A Chinese investor who entrusted $45 million to a Vancouver-based property developer claims in B.C. Supreme Court he has been deceived, lied to and defrauded.
Tong Zhang also alleges that Hang Yin, his Canadian partner in the purchase of almost a dozen properties in Richmond, Vancouver, Burnaby and Surrey, has disappeared.
Zhang’s suit claims that even though Yin cannot be found, his wife and daughter have been conspirators in his elaborate fraud. They are said to live at 1160 Queens Ave. in West Vancouver, in a mansion with a view of English Bay.
Zhang’s lawsuit, which has not yet been heard or proven in court, illustrates numerous trends involving the way global capital pours into Metro Vancouver real estate, including the use of numbered companies and proxies to disguise the true owners of properties.
The lawsuit states the plaintiff in 2015 began transferring large sums of money out of China to Yin, so Zhang could become a key partner in numerous numbered companies buying up Metro Vancouver residences and strata complexes.
Between 2015 and 2018, while Zhang was in China, the suit alleges, “Mr. Yin developed a scheme to convert the plaintiff’s funds in whole or in part to his own use … the plaintiff entrusted Mr. Yin with the equivalent of approximately $45 million for the purpose of investment in real estate.”
One venture involved buying five bungalows around West 41st Avenue and Alberta Street, near Oakridge . The suit says Yin accepted 60 million Chinese yuan (the equivalent of $11 million Canadian) from Zhang for the $20-million land assembly.
Three of the bungalows were later sold in 2017 for $25 million. “The plaintiff received nothing” from the sale, according to the lawsuit. The sold properties have since been developed into a six-storey apartment complex, which is under construction.
The lawsuit, filed in October, says the adjacent Vancouver dwellings, at 408 West 41st and 426 West 41st , remain under the control of Yin, his wife Yan Chun Liu, and daughter, Yu Yin.
In 2016, Zhang also transferred the equivalent of $29 million out of China so that Yin could buy a strata development in Richmond at 6840 and 6860 No. 3 Rd . The suit says Yin and his family were “unjustly enriched” by the plaintiff’s contribution to the property.
Zhang also claims he funnelled the equivalent of more than $5 million through Yin to help buy a property at 3208 140th St. in Surrey, in a plan to turn it into an extended-living facility, plus a house at 4826 Buxton in Burnaby.
Zhang claims he did not realize he had been defrauded until last year — after he “immigrated from China to Canada” in August 2018 and “briefly lived at the Queen’s Avenue property,” now inhabited by Yin’s wife and daughter.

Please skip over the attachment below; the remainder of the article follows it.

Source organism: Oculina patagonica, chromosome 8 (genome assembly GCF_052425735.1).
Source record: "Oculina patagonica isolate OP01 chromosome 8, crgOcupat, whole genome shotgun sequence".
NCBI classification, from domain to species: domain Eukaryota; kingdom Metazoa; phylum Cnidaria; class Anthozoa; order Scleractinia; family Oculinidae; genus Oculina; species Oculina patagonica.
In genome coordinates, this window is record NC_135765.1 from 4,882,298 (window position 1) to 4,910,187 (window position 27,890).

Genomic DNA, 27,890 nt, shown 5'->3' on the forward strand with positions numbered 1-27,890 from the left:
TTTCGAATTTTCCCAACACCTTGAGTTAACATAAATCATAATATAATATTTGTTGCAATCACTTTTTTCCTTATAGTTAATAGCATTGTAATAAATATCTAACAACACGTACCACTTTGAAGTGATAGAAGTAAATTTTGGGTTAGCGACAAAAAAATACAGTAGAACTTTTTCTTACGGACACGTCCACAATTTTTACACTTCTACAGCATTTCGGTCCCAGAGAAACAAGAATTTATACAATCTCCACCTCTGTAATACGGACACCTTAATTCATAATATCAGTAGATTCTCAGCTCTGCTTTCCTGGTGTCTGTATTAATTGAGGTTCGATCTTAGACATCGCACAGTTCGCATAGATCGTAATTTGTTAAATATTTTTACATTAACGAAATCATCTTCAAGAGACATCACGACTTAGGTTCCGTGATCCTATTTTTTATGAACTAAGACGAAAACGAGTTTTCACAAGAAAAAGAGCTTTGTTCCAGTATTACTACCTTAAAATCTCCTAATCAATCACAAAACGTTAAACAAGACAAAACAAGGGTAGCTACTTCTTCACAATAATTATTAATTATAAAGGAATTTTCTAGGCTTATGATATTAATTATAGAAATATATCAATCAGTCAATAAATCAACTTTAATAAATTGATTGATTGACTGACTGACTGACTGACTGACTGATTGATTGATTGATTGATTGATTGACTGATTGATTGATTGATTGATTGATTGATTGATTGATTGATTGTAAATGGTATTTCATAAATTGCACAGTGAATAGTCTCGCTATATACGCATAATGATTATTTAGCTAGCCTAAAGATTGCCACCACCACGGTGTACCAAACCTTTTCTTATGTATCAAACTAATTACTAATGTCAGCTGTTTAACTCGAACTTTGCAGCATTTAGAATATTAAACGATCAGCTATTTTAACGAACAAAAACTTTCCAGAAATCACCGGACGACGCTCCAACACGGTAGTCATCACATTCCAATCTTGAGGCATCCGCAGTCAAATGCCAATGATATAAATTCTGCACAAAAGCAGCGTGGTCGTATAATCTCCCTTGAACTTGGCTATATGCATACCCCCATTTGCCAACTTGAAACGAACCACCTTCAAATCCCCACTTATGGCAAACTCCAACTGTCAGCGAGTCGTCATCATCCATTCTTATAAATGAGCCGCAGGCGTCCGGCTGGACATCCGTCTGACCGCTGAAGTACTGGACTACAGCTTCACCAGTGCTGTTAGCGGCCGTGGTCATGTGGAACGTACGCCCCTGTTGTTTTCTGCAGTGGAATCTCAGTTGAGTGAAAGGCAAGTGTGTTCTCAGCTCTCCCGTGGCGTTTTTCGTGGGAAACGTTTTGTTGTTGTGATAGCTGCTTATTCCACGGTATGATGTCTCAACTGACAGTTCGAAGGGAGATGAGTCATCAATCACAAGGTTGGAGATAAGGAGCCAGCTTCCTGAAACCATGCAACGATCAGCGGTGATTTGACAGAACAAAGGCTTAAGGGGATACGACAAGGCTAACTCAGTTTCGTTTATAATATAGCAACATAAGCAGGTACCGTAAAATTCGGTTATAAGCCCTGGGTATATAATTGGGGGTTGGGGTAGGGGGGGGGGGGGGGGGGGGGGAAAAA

The actual identity of the plaintiff, Zhang, who also goes by the first name Tony, is hard to determine.
The lawsuit lists his current address as the same as that of the Harper Grey law firm in downtown Vancouver. The lawyer who filed his claim in B.C. Supreme Court, Daniel Yaverbaum, said Wednesday his “clients are not interested in responding as they do not wish to comment on matters connected with ongoing litigation.”
Zhang’s lawsuit does not stipulate how he was able to transfer tens of millions of dollars out of China beginning in 2015, given that the country’s leaders have officially allowed Chinese nationals to transfer overseas only $50,000 a year . China has stepped up enforcement of currency transfers in recent year s, but its wealthy citizens continue to be leading buyers of properties in desirable foreign cities.
Nevertheless, Zhang’s civil suit claims he “has suffered losses, including more than $7 million of his original investment, his entitlements to profits from the transactions, and losses of opportunity associated with the loss of those funds, as well as losses incurred to locate and recover his losses.”
Zhang claims he deserves millions in compensation because of his ongoing interest in Metro Vancouver properties held in part by Yin, his wife and daughter at: 1160 Queens Ave. in West Vancouver , 2185 Westhill Wynd in West Vancouver, 4826 Buxton in Burnaby, 3208 140th St. in Surrey, as well as at 408 West 41st and 426 West 41st Ave. in Vancouver.
The plaintiff alleges he has been a victim of “fraud, breach of fiduciary duty, breach of trust, misrepresentation, non-disclosure, breach of contract, unjust enrichment, fraudulent conveyance and conversion.”
The lawsuit gives the defendants 35 days to respond.